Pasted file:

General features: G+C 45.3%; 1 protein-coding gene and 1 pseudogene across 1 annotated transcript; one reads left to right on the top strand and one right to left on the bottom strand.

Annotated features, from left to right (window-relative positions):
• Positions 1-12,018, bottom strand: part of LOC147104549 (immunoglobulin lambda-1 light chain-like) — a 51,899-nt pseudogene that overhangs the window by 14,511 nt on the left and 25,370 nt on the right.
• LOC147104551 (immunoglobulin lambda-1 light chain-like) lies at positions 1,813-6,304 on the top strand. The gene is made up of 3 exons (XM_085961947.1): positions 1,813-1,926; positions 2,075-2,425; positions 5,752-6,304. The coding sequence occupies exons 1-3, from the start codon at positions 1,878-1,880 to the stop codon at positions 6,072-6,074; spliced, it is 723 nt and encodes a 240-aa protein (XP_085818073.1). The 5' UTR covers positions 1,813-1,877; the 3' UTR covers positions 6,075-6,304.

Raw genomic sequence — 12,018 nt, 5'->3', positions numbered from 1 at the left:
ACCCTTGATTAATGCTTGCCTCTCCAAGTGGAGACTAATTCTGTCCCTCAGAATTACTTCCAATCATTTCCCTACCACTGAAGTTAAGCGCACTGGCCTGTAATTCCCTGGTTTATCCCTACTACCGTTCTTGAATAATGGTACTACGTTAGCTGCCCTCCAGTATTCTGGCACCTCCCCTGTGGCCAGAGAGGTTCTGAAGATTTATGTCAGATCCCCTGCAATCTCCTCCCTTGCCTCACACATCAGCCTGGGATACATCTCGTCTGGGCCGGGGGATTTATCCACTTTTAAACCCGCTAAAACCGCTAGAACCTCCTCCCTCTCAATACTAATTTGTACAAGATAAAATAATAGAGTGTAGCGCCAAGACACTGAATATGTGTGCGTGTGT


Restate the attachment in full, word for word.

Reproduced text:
General features: G+C 45.3%; 1 protein-coding gene and 1 pseudogene across 1 annotated transcript; one reads left to right on the top strand and one right to left on the bottom strand.

Annotated features, from left to right (window-relative positions):
• Positions 1-12,018, bottom strand: part of LOC147104549 (immunoglobulin lambda-1 light chain-like) — a 51,899-nt pseudogene that overhangs the window by 14,511 nt on the left and 25,370 nt on the right.
• LOC147104551 (immunoglobulin lambda-1 light chain-like) lies at positions 1,813-6,304 on the top strand. The gene is made up of 3 exons (XM_085961947.1): positions 1,813-1,926; positions 2,075-2,425; positions 5,752-6,304. The coding sequence occupies exons 1-3, from the start codon at positions 1,878-1,880 to the stop codon at positions 6,072-6,074; spliced, it is 723 nt and encodes a 240-aa protein (XP_085818073.1). The 5' UTR covers positions 1,813-1,877; the 3' UTR covers positions 6,075-6,304.

Raw genomic sequence — 12,018 nt, 5'->3', positions numbered from 1 at the left:
ACCCTTGATTAATGCTTGCCTCTCCAAGTGGAGACTAATTCTGTCCCTCAGAATTACTTCCAATCATTTCCCTACCACTGAAGTTAAGCGCACTGGCCTGTAATTCCCTGGTTTATCCCTACTACCGTTCTTGAATAATGGTACTACGTTAGCTGCCCTCCAGTATTCTGGCACCTCCCCTGTGGCCAGAGAGGTTCTGAAGATTTATGTCAGATCCCCTGCAATCTCCTCCCTTGCCTCACACATCAGCCTGGGATACATCTCGTCTGGGCCGGGGGATTTATCCACTTTTAAACCCGCTAAAACCGCTAGAACCTCCTCCCTCTCAATACTAATTTGTACAAGATAAAATAATAGAGTGTAGCGCCAAGACACTGAATATGTGTGCGTGTGT